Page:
The derivations in this section also reflect that, except for surface reflections, any kind of spectral amplitude or phase modulations that could lead to temporal amplitude modulation of the chirped pulse under amplification could result in detrimental pulse-contrast degradation in OPCPA systems due to the instantaneous parametric gain. And the higher the conversion efficiency is, the more the resulting pulse-contrast degrades.

3. Numerical modeling and simulation results

The analytical model built in Section 2, based on an extension of the traditional small-signal gain solution by introducing a pump-depletion factor, has predicted the contrast degradation characterized by pre-pulse generation. In the present section, full numerical simulations will be conducted to test the predictions and also extend the results into the saturation regime of amplification, where the above analytical solution is no longer valid. We classify the surface reflections in OPCPA into two categories. One is the reflections before the OPCPA crystal, which will provide the amplification process with a chirped signal carrying temporal and spectral modulations as mentioned before. The other is the reflections between the two surfaces of nonlinear crystal. In this case, the formation of post-pulses due to internal reflections, the interference between the original chirped signal and the time-delayed post-pulses, and the parametric amplification process occur in parallel, resulting in a more complicated behavior of pulse-contrast degradation.

3.1 Numerical modeling

The parametric amplification process can be described by the coupled-wave equations having the form [10

10. S. Witte and K. S. E. Eikema, “Ultrafast optical parametric chirped-pulse amplification,” Selected Topics in Quantum Electronics, IEEE Journal of 18(1), 296–307 (2012). [CrossRef]

,31

31. P. Zhu, L. Qian, S. Xue, and Z. Lin, “Numerical studies of optical parametric chirped pulse amplification,” Opt. Laser Technol. 35(1), 13–19 (2003). [CrossRef]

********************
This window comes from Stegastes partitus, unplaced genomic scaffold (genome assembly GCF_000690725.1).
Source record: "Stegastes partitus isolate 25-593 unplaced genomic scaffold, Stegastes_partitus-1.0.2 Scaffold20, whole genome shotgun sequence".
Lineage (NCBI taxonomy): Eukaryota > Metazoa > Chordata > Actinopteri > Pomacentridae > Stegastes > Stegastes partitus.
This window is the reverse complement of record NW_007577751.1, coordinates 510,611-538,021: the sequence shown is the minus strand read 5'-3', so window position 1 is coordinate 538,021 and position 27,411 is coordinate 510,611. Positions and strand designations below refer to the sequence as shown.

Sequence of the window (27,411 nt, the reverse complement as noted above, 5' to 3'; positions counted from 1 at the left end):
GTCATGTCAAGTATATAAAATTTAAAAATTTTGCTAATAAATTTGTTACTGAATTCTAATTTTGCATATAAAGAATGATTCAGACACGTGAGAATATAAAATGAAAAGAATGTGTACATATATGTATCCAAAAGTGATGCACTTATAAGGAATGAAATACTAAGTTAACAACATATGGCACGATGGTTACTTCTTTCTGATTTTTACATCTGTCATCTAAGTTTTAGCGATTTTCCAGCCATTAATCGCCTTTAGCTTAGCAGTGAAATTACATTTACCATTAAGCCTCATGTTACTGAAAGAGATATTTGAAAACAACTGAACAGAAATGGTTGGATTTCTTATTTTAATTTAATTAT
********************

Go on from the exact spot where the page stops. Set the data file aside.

]
Asz+(1vgs1vgp)Asτ=iωsdeffnscAiApexp(iΔkz),
(17)
Aiz+(1vgi1vgp)Aiτ=iωideffnicAsApexp(iΔkz),
(18)
Apz=iωpdeffnpcAsAiexp(iΔkz),
(19)
where As,i,p are the complex envelopes of the signal, idler, and pump fields, respectively. ns,i,p and ωs,i,p are their refractive indices and angular frequencies. Δk = kp - ks - ki is the wave-vector mismatch. vgs, vgi and vgp are group-velocities defined as vg = dω/dk. The reference frame is assumed to be moving at vgp. Since crystal lengths are typically ~1 cm or shorter, high-order dispersion effects can be neglected. For definiteness, GVM effect is not included in this section and we will give a detailed discussion on its impact in Section 4. Besides, our simulations exclude the spatial transverse dimensions.

3.2 Surface reflections before the OPCPA crystal

To model the surface reflections before the OPCPA crystal, we consider an OPCPA seeded by a femtosecond pulse followed by a post-pulse with an intensity ratio of r = 10−4 and a temporal separation of tδ = 56 ps, as shown in Fig. 2(a)
Fig. 2 (a) Femtosecond seed (at 800 nm with spectral width of 30 nm and transform-limited duration of 29 fs) followed by a weak post-pulse generated by the surface reflections with intensity ratio of 10−4, delay time of 56 ps. (b) The normalized intensity profile of the chirped signal after stretching and the Gaussian (solid red line) or flattop (dashed red line) pump pulse. Inset is an enlarged display of the interference modulation on the trailing edge of chirped signal pulse.
. Both of the two pulses are transform-limited with center wavelength of 800 nm, spectral width of 30 nm and temporal duration of 29 fs. They are stretched to 40 ps with peak intensity of Is0 = 5 kW/cm2 (Fig. 2(b)) before being injected into a type-I β-barium borate (BBO) crystal. The pump pulse at 532 nm has a duration of 80 ps and peak intensity of 5 GW/cm2. It is set to be Gaussian and flattop distributed respectively to study the impact of pump profile. The inset in Fig. 2(b) shows the sinusoidal modulation on the trailing edge of stretched signal induced by the interference between the two pulses in Fig. 2(a) after stretching, just as predicted by Eq. (3).

Assuming an ideal compression (full compensation for the imposed GVD) and no further surface reflections inside the crystal, we numerically simulate the temporal profile of compressed output signal for an OPCPA system operating in different regimes of amplification. The results are shown in Fig. 3